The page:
Sylvester equation

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In mathematics, in the field of control theory, a Sylvester equation is a matrix equation of the form:[1]

A X + X B = C.

Then given matrices A,B, and C, the problem is to find the possible matrices X that obey this equation. All matrices are assumed to have coefficients in the complex numbers. For the equation to make sense, the matrices must have appropriate sizes, for example they could all be square matrices of the same size. But more generally, we could take A and B must be square matrices of sizes n and m respectively, and then X and C both have n rows and m columns.

A Sylvester equation has a unique solution for X exactly when there are no common eigenvalues of A and -B. More generally, the equation AX+XB=C has been considered as an equation of bounded operators on a (possibly infinite-dimensional) Banach space. In this case, the condition for the uniqueness of a solution X is almost the same: There exists a unique solution X exactly when the spectra of A and -B are disjoint.[2]

Existence and uniqueness of the solutions[edit]

Using the Kronecker product notation and the vectorization operator \operatorname{vec}, we can rewrite Sylvester's equation in the form

 (I_n \otimes A +  B^T \otimes I_n) \operatorname{vec}X = \operatorname{vec}C,

where I_n is the n \times n identity matrix. In this form, the equation can be seen as a linear system of dimension n^2 \times n^2.[3]

Proposition. Given complex  n\times n matrices A and B, Sylvester's equation has a unique solution X for all C if and only if A and -B have no common eigenvalues.

Proof. Consider the linear transformation S:M_n\rightarrow M_n given by X\mapsto AX+XB.

(i) Suppose that A and -B have no common eigenvalues. Then their characteristic polynomials f(z) and g(z) have highest common factor 1. Hence there exist complex polynomials p(z) and q(z) such that p(z)f(z)+q(z)g(z)=1. By the Cayley–Hamilton theorem, f(A)=0=g(-B); hence g(A)q(A)=I. Let X be any solution of S(X)=0; so  AX=-XB and repeating this one sees that X=q(A)g(A)X=q(A)Xg(-B)=0. Hence by the rank plus nullity theorem S is invertible, so for all C there exists a unique solution X.

(ii) Conversely, suppose that s is a common eigenvalue of A and -B. Note that s is also an eigenvalue of the transpose A^T. Then there exist non-zero vectors v and w such that A^Tw=sw and Bv=-sv. Choose C such that Cv=\overline {w}, the vector whose entries are the complex conjugates of w. Then AX+XB=C has no solution X, as is clear from the complex bilinear pairing  < (AX+XB)v,w>=<Cv,w>=<\overline {w},w>; the right-hand side is positive whereas the left is zero.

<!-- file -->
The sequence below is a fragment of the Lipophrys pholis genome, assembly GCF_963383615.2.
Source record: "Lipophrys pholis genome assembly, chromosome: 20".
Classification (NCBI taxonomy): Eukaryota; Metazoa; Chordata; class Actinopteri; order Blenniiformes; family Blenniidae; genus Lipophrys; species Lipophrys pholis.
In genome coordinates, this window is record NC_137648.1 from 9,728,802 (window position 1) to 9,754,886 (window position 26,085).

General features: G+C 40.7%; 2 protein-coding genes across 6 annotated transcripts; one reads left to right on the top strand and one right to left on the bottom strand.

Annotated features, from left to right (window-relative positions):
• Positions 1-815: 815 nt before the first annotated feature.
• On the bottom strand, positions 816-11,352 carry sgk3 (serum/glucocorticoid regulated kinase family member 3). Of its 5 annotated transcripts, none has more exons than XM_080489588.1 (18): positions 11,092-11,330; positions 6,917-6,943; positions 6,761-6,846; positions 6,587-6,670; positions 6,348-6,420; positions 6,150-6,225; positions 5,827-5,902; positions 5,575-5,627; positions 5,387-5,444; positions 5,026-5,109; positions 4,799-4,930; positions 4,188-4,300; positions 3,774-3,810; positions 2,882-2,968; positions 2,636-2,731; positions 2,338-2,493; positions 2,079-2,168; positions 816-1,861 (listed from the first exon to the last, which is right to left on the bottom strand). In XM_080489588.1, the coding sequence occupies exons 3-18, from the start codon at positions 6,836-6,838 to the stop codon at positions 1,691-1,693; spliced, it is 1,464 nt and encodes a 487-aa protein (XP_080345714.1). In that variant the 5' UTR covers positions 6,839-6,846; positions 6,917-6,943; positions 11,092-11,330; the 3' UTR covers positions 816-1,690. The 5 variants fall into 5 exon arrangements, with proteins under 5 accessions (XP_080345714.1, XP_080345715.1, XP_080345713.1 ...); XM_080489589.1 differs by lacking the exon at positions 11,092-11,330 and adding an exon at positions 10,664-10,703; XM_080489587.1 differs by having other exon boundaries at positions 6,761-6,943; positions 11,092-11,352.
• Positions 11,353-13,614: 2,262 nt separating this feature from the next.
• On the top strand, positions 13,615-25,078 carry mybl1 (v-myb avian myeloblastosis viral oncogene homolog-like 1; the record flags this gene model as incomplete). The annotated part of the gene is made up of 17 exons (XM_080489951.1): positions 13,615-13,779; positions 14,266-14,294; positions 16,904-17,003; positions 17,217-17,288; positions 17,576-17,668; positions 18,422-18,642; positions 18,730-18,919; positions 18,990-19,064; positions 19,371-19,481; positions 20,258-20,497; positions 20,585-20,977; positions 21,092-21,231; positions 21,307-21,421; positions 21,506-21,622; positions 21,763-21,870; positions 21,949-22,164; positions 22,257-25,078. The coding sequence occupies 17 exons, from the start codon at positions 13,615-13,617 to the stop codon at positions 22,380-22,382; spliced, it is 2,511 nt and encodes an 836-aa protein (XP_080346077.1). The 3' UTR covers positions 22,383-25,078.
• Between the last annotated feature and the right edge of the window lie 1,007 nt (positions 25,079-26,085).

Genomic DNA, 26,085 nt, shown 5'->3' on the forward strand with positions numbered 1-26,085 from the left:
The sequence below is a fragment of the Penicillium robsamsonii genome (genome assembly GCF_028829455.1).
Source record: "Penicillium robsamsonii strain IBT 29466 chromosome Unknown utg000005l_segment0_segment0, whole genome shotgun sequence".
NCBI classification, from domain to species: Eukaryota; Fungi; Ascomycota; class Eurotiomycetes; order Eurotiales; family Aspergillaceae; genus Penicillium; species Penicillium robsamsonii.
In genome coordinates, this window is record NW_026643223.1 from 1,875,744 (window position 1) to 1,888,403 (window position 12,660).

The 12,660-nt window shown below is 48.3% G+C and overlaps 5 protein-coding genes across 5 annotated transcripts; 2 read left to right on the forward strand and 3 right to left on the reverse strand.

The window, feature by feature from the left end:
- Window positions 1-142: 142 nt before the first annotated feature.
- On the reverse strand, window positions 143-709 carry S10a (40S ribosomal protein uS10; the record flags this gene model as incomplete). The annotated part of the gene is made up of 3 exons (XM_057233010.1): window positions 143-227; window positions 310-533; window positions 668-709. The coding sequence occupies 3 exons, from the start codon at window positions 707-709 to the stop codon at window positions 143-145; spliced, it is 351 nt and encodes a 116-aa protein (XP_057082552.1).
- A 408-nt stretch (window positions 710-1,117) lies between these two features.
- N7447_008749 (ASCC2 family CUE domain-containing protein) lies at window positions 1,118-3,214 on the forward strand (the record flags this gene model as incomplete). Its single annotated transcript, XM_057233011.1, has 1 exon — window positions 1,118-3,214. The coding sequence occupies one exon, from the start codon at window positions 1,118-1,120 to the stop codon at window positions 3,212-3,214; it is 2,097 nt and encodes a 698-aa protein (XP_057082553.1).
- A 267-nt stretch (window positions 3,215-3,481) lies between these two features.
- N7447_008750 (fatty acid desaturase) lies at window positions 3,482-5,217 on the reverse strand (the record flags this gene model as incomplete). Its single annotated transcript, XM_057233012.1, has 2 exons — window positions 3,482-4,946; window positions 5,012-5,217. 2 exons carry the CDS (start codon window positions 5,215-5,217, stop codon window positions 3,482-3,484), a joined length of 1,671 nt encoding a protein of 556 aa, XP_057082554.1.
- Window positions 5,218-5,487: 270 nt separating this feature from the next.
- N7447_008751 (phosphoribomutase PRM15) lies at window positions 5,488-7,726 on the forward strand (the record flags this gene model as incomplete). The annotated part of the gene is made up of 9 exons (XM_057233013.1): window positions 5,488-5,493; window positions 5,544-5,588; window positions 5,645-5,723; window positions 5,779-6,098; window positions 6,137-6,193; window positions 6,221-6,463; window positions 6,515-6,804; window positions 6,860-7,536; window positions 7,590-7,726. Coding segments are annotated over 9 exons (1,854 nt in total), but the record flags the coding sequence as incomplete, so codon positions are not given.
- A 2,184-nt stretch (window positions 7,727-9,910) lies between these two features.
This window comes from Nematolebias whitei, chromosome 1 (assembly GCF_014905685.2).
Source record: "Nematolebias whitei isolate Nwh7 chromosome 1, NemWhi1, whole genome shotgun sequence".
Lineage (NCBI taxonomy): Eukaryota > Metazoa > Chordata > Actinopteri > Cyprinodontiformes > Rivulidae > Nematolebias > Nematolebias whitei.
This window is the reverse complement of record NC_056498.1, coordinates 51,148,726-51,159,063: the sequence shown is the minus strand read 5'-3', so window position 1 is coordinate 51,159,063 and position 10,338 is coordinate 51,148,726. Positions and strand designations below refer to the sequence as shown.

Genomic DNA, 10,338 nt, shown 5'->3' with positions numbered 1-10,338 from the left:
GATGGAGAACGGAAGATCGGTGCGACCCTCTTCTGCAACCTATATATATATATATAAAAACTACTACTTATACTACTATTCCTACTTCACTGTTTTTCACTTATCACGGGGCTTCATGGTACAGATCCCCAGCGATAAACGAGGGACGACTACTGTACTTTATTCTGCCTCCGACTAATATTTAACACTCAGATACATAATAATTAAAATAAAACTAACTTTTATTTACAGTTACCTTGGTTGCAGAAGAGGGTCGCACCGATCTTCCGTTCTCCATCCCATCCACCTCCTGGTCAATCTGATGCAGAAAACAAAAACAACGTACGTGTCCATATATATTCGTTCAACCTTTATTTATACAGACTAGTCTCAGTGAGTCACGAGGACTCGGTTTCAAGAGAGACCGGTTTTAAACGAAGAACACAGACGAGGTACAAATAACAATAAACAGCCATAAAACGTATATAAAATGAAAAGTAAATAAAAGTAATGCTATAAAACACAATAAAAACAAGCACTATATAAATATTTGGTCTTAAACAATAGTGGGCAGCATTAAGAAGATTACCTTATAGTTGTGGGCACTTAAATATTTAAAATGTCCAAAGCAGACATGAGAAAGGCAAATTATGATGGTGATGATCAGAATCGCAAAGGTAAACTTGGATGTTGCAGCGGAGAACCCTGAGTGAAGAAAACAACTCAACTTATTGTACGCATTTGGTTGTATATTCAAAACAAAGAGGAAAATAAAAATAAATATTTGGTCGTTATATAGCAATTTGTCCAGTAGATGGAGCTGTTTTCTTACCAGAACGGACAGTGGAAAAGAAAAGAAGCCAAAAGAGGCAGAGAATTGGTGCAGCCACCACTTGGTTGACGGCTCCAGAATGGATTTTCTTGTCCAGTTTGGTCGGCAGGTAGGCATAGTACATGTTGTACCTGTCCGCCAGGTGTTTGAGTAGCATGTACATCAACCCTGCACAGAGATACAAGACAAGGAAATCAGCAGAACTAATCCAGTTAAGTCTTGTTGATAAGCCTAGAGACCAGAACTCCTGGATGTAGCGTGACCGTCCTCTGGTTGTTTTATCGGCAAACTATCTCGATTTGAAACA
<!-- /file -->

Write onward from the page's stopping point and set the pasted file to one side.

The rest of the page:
Roth's removal rule[edit]

Given two square complex matrices A and B, of size n and m, and a matrix C of size n by m, then one can ask when the following two square matrices of size n+m are similar to each other:  \begin{bmatrix} A & C \\ 0 & B \end{bmatrix} and \begin{bmatrix} A & 0 \\0&B \end{bmatrix}. The answer is that these two matrices are similar exactly when there exists a matrix X such that AX-XB=C. In other words, X is a solution to a Sylvester equation. This is known as Roth's removal rule.[4]

One easily checks one direction: If AX-XB=C then

\begin{bmatrix}I_n & X \\ 0 & I_m \end{bmatrix} \begin{bmatrix} A&C\\0&B \end{bmatrix} \begin{bmatrix} I_n & -X \\ 0& I_m \end{bmatrix} = \begin{bmatrix} A&0\\0&B \end{bmatrix}.

Roth's removal rule does not generalize to infinite-dimensional bounded operators on a Banach space.[5]

Numerical solutions[edit]

A classical algorithm for the numerical solution of the Sylvester equation is the Bartels–Stewart algorithm, which consists of transforming A and B into Schur form by a QR algorithm, and then solving the resulting triangular system via back-substitution. This algorithm, whose computational cost is O(n^3) arithmetical operations[citation needed], is used, among others, by LAPACK and the lyap function in GNU Octave. See also the syl function in that language.

See also[edit]


  1. ^ This equation is also commonly written in the equivalent form of AX-XB=C.
  2. ^ Bhatia and Rosenthal, 1997
  3. ^ However, rewriting the equation in this form is not advised for the numerical solution since this version is costly to solve and can be ill-conditioned.
  4. ^ Gerrish, F; Ward, A.G.B (Nov 1998). "Sylvester's matrix equation and Roth's removal rule". The Mathematical Gazette 82 (495): pp. 423-430. 
  5. ^ Bhatia and Rosenthal, p.3


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